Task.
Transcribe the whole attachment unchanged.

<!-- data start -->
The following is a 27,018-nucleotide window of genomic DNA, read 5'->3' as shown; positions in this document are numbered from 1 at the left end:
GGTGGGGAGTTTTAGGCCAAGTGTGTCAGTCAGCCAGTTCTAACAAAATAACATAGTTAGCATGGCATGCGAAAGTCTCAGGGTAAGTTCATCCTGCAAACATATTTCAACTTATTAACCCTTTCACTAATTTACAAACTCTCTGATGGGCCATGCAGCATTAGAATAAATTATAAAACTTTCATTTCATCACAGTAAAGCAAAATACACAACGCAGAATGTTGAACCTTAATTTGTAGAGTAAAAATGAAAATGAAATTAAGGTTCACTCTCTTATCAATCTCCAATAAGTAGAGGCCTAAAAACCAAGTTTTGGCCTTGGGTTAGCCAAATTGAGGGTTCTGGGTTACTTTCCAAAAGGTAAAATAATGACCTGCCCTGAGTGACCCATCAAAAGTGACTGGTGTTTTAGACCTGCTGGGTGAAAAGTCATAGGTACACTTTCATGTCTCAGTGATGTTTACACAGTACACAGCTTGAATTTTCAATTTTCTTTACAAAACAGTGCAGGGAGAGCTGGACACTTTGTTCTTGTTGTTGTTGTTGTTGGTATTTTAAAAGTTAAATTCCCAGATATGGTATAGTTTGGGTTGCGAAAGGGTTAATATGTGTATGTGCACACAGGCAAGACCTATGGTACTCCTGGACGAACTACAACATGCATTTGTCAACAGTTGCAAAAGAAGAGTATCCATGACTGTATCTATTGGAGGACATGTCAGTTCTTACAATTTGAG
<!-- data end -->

The following is a 27,018-nucleotide window of genomic DNA, read 5'->3' as shown; positions in this document are numbered from 1 at the left end:
GGTGGGGAGTTTTAGGCCAAGTGTGTCAGTCAGCCAGTTCTAACAAAATAACATAGTTAGCATGGCATGCGAAAGTCTCAGGGTAAGTTCATCCTGCAAACATATTTCAACTTATTAACCCTTTCACTAATTTACAAACTCTCTGATGGGCCATGCAGCATTAGAATAAATTATAAAACTTTCATTTCATCACAGTAAAGCAAAATACACAACGCAGAATGTTGAACCTTAATTTGTAGAGTAAAAATGAAAATGAAATTAAGGTTCACTCTCTTATCAATCTCCAATAAGTAGAGGCCTAAAAACCAAGTTTTGGCCTTGGGTTAGCCAAATTGAGGGTTCTGGGTTACTTTCCAAAAGGTAAAATAATGACCTGCCCTGAGTGACCCATCAAAAGTGACTGGTGTTTTAGACCTGCTGGGTGAAAAGTCATAGGTACACTTTCATGTCTCAGTGATGTTTACACAGTACACAGCTTGAATTTTCAATTTTCTTTACAAAACAGTGCAGGGAGAGCTGGACACTTTGTTCTTGTTGTTGTTGTTGTTGGTATTTTAAAAGTTAAATTCCCAGATATGGTATAGTTTGGGTTGCGAAAGGGTTAATATGTGTATGTGCACACAGGCAAGACCTATGGTACTCCTGGACGAACTACAACATGCATTTGTCAACAGTTGCAAAAGAAGAGTATCCATGACTGTATCTATTGGAGGACATGTCAGTTCTTACAATTTGAG